Host cells
(E. coli)

Lipase Production (U/10 ml)

Relative Lipase Production (activity in %)









24 +4.1

119+ 7





40 +1






40+ 3


73 +2




34+ 2

155+ 4

78+ 3.1




25+ 3.3






27+ 2






30+ 4

135 +7




88+ 3.2

25+ 1.8

113 +5



Table 2: Effect of different host cells on recombinant lipase production.

Effect of different media on lipase production

Since culture media can significantly control the growth and performance of microbial processes and hence the productions of desired compound/protein, four different production media were checked for their effect on lipase production in M 46 host cells. Supernatant was assayed for enzyme activity in extracellular fraction. In minimal media there was negligible production of lipase. However, maximum lipase production was observed in the nutrient broth which was almost 1.3 folds higher than in Luria Broth Figure 1.

Figure 1: Effect of different growth media on extracellular recombinant lipase production (Units/10 ml). (LB = Luria-bertani broth, NB = Nutrient broth). All value are expressed as mean ± SD (n=3).

Effect of surfactant on lipase production

Surfactants are reported to play important role in overall lipase activity. Therefore, different concentrations of surfactant were added in the culture medium and were incubated at 37°C for 24 h and lipase production was determined after every 3 h. The culture without surfactant started secreting lipase after 9 h of incubation Figure 2 while the lipase activity was detected even after 3 h of incubation in culture with surfactant at 0.1-0.5mg/ml concentration. However, further increase in the concentration of surfactant (at 1.0 and 1.5 mg/ml) lead to decrease in the production of lipase.Out of different concentrations of surfactant, 0.5 mg surfactant/ml displayed maximum relative lipase production. Therefore, 0.5 mg surfactant was selected for further studies. The fold enhancement of lipase production was studied with 0.5 mg surfactant/ml of media at different time intervals Figure 3. The culture without surfactant served as control and it was observed that there was increase in lipase activity to 21 folds after 6 h and 14 folds after 9 h of growth of culture with surfactant. After 12 and 24 h of incubation lipase activity was almost 2.8 times of control Figure 3a. However, surfactant did not affect the growth of host carrying pGEMT-lip Figure 3b. This nullifies the possibility that difference in lipase production was due to difference in growth of bacteria.

Figure 2: Effect of different concentration of surfactant (0.1 mg/ml to 1.5 mg/ml) on extracellular recombinant lipase production (Units/10 ml) at different time intervals. Media without surfactant was served as control. All value are expressed as mean ± SD (n=3).
Figure 3: Effect of surfactant (0.5 mg/ml) in media on growth of M46 /pGEMT- lip. (Dashed Line = Control media without surfactant, Black line = with 0.5 mg/ml surfactant). All value are expressed as mean ± SD (n=3).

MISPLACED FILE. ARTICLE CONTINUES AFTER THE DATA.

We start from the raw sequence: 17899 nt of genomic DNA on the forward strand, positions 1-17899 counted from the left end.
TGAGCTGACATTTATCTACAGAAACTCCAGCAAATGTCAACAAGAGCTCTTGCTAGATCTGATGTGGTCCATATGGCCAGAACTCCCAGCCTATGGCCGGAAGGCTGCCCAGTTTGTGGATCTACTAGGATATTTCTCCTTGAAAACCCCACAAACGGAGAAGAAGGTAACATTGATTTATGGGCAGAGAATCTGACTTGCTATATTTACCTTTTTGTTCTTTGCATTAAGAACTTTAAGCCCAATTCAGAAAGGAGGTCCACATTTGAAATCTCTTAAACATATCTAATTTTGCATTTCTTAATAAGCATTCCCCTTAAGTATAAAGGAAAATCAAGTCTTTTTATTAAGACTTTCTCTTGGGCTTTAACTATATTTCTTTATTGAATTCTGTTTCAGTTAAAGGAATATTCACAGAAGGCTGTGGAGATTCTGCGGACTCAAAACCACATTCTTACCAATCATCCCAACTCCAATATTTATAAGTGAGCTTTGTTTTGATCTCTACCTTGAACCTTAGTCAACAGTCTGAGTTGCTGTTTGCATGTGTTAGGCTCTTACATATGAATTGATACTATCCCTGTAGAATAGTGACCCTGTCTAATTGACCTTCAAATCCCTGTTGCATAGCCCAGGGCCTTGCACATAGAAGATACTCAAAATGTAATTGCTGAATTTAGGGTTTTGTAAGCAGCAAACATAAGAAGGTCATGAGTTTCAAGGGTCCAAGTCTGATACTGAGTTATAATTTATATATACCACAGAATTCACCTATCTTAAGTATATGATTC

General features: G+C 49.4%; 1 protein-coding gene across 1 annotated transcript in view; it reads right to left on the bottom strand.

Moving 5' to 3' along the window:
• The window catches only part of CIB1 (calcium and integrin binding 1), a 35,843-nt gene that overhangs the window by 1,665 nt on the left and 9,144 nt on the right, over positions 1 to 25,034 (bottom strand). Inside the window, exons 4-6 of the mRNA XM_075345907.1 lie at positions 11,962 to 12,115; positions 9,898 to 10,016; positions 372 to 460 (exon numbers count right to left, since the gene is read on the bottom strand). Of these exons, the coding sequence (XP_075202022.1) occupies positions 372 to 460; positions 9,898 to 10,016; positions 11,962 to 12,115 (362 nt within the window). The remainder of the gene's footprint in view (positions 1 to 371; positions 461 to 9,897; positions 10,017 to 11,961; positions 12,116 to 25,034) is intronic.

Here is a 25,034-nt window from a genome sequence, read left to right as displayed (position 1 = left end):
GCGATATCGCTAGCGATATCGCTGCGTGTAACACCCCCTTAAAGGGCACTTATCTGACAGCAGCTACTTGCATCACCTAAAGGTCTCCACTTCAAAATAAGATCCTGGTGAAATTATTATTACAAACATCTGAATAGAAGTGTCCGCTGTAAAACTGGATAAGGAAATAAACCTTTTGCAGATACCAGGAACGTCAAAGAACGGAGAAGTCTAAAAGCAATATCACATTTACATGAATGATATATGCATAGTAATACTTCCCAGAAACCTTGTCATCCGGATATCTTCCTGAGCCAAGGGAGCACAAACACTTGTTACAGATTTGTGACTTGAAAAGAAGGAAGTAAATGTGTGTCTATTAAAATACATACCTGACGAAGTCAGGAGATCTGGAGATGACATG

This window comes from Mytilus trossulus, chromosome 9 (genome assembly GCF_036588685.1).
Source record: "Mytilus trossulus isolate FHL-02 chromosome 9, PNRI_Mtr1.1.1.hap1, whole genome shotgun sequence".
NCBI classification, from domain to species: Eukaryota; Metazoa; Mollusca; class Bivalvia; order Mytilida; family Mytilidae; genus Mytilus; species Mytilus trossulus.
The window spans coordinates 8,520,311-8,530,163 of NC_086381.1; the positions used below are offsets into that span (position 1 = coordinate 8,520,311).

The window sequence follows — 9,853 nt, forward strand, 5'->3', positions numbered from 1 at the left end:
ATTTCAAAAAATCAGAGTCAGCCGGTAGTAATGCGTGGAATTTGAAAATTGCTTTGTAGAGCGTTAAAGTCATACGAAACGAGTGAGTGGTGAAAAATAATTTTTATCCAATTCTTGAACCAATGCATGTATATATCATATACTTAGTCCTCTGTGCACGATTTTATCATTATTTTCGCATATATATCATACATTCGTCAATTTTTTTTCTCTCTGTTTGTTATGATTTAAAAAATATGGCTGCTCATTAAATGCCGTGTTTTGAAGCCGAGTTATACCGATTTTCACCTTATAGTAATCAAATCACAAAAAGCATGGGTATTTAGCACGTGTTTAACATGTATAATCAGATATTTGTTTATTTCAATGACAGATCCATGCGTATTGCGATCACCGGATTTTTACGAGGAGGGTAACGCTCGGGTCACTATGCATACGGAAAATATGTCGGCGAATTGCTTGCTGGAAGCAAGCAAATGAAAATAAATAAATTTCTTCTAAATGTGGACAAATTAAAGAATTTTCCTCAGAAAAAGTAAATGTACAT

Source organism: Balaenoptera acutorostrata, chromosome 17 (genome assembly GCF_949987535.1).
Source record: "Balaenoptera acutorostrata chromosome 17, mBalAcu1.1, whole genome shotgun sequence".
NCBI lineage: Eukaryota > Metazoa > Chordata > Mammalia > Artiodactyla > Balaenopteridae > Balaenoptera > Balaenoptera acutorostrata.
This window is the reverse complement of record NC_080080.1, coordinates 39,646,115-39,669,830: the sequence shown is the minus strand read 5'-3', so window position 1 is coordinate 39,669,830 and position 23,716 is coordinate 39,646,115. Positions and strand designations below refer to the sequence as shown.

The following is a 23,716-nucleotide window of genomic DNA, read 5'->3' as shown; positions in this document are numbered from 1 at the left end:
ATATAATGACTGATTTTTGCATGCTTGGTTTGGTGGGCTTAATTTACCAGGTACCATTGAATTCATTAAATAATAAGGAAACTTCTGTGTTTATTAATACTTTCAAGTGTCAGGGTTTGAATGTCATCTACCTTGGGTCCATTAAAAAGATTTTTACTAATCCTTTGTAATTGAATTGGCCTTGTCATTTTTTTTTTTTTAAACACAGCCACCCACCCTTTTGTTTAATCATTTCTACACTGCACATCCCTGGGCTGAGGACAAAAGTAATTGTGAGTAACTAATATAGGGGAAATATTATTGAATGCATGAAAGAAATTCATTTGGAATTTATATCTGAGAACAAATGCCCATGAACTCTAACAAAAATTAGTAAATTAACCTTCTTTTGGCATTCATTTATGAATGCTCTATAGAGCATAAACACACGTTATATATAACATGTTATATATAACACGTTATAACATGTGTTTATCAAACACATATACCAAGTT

Effect of different promoters on lipase production

In the present investigation, initially the lipase production was being observed in pGEMT /E. coli DH5α with 12 units/ml. Since it is cloning vector, expression was observed to be less, variable and unstable Table 3& Figure 4. Then, we tried two expression vectors i.e pQE30 UA and pET28a for expression of genes. In pET28a vector, lipase production was under tight regulation of T7 promoter in E. coli BL21 (DE3) cells. No extracellular activity was detected when lip gene was induced by 0.1 mM IPTG at 37 oC for 3h (data not shown). However, lipase production was observed after overnight induction by 0.05 mM IPTG at 30oC. Extracellular and intracellular lipase production was found to be 56 U/ml and 96 U/ml respectively (Table 3), which very much higher than total production in pGEMT /E. coli DH5α. But, unfortunately, the growth of micro-organism was severely impaired Figure 4 even when pET-lip was induced at very low temperature.


Enzyme production(U/10 ml)

Relative lipase activity (%)
After sub culturing




No sub culturing






















Growth impaired



Table 3: Effect of different Vectors on lipase production.

Further, the expression of lip gene under the influence of T5 promoter/pQE 30UA in M-15 host cells was induced by 0.05 mM IPTG overnight at 30oC. In comparison to lipase production in pET28a vector, 32 U/ml extracellular lipase activities was observed in pQE 30UA vector Table 3. However, production of lipase was stable at 30oC. Moreover the growth of cells was not hampered Figure 4 even after 3 subculture. The stable lipase production was further confirmed by three passages followed by induction by IPTG Table 3. The pGEMT clone demonstrated nearly 75% loss of enzyme activity after 3rd passage while in pET28a clone the bacterial growth was highly impaired after the first passage. The lipase expression in pQE 30UA vector was stable even after 3rd passage.

Further different combination were tried to enhance the production of lipase. Maximum lipase production was observed in M 46 cells therefore pQE-lip was transferred into E. coli M-46. M-15 cells have pREP 4 plasmid in their system. Therefore, pREP 4 plasmid was isolated from E. coli M15 host cell and M 46 cells were first transformed with pREP4 vector followed by pQE-lip. Cultures were grown in nutrient broth at 37°C until absorbance reaches 0.4-0.6. Cultures were induced with 0.05 mM IPTG incubated for overnight at 30°C. Enzyme activity was measured in both supernatant and pellet. In comparison to M15/pQE-lip, M46/pQE-lip demonstrated nearly 1.5 folds enhancement in extra-cellular enzyme activity Table 4.